I left Paris on a Thursday headed for Zurich, Switzerland. One of the first things I noticed when I arrived in Zurich is that it appears to be a very honest and trusting city. After leaving the airport I headed for the Tram station to go to my hotel in Old Town. Once at the station I realized that I had purchased a, more expensive, ticket for the Train instead of the Tram. I thought I remembered seeing a sign that said passes were good on Trains, Trams and Busses. When the Tram arrived, I asked the driver if it was ok for me to use my ticket to ride the Tram. She spoke very little English, and I speak no German, so we had a bit of difficulty understanding one another. She eventually told me it was ok to ride the Tram using my Train ticket. I thanked her then immediately looked for a place to scan my ticket. Not finding anything, I decided to just have a seat. As I rode through town I noticed at each stop that no one ever stopped to present a ticket or scan a card or anything. People just got on and went directly to their seats. At that point I assumed that it must be like the D.C. Metro where you pay as you exit. But that still didn’t make much sense because in D.C. You still have to scan your ticket when you enter. Your fee is based on the distance you travel. I eventually arrived at my stop and exited the Tram. Again, I looked for a place to scan my ticket. Nothing. So I checked into my hotel and went about my day.
Later I texted a girlfriend back home and told her that I suspected the transit system in Zurich might be on the honor system. Like me, she had trouble believing that it was even a possibility. She then reminded me not to try and test the system. I assured her she had nothing to worry about. I’ve been known to test my luck, but I have no intention of going to jail in a foreign country! The next day while on a tour of the city the tour guide informed us that the transit system really was on the honor system!! She said that the transit authority would sometimes stop riders to inspect their tickets but it was rare. However, if you’re caught on a Train, Tram or Bus without a valid ticket, a fine of CHF 150 is levied.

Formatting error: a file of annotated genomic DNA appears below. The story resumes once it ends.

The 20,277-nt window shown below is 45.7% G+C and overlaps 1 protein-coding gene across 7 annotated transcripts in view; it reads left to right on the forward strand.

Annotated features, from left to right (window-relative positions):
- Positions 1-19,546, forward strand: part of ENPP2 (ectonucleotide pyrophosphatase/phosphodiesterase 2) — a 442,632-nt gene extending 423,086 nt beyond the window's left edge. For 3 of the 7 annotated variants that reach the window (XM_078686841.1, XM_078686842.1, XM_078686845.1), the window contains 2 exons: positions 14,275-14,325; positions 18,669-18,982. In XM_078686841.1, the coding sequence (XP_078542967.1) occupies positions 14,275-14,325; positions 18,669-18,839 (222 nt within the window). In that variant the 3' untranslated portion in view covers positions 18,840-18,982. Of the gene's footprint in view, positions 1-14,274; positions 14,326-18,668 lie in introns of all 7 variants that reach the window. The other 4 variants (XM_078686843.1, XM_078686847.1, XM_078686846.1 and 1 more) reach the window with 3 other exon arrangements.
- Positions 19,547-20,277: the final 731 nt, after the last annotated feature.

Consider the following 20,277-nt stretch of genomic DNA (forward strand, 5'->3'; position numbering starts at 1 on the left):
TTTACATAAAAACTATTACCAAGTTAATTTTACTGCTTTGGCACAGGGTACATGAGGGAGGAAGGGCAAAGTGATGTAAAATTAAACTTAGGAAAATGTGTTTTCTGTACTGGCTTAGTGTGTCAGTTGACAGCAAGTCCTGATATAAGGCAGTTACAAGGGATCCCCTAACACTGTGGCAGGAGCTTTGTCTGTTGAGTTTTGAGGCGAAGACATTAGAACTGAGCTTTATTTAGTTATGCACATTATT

Coming from a place like Chicago, where the transit system always seems to operate at a deficit, I just can’t imagine CTA allowing us to ride using the honor system. But I’m curious to know how many people actually would pay if they knew no one was really checking.
Paris has to have the most strict payment enforcement process I’ve seen in any city I’ve ever been in. During my 25 day stay I was stopped three different times and required to produce my ticket. Not only did I have to show them my ticket but they took it and scanned it to ensure that it was in fact valid for that ride. I had my ticket scanned during a bus ride and twice while exiting different trains on different lines. I also saw several other checkpoints during my stay.
When I first started seeing these checkpoints I thought the transit authority might be overreacting a bit. But the longer I stayed, the more I understood their need to enforce payment. Not only did I see people hop over turnstiles to avoid paying, I actually saw someone pop the lock on an exit door so that he could avoid having my to pay at the turnstile. Travelers would also sneak into exits as you exited stations. It was sometimes so bad that people exiting could barely pass through because others were trying to push their way, illegally, into the exits. I even had one guy try to follow me through the turnstile. These are normal sized turnstiles. They’re not nearly big enough for two adults to pass through. They’re barely big enough for one person. I initially thought the guy was trying to rob me so I pushed myself backwards into him causing my backpack to hit him in the stomach pushing him backwards and pinning him between the turnstile and the gate. He wasn’t expecting that. He apologized profusely. I almost felt bad when I noticed that he might be injured. Those gates hurt! But then I remembered that he’d been trying to steal (either from my bag or a free ride) and went on with my day. That’ll learn him!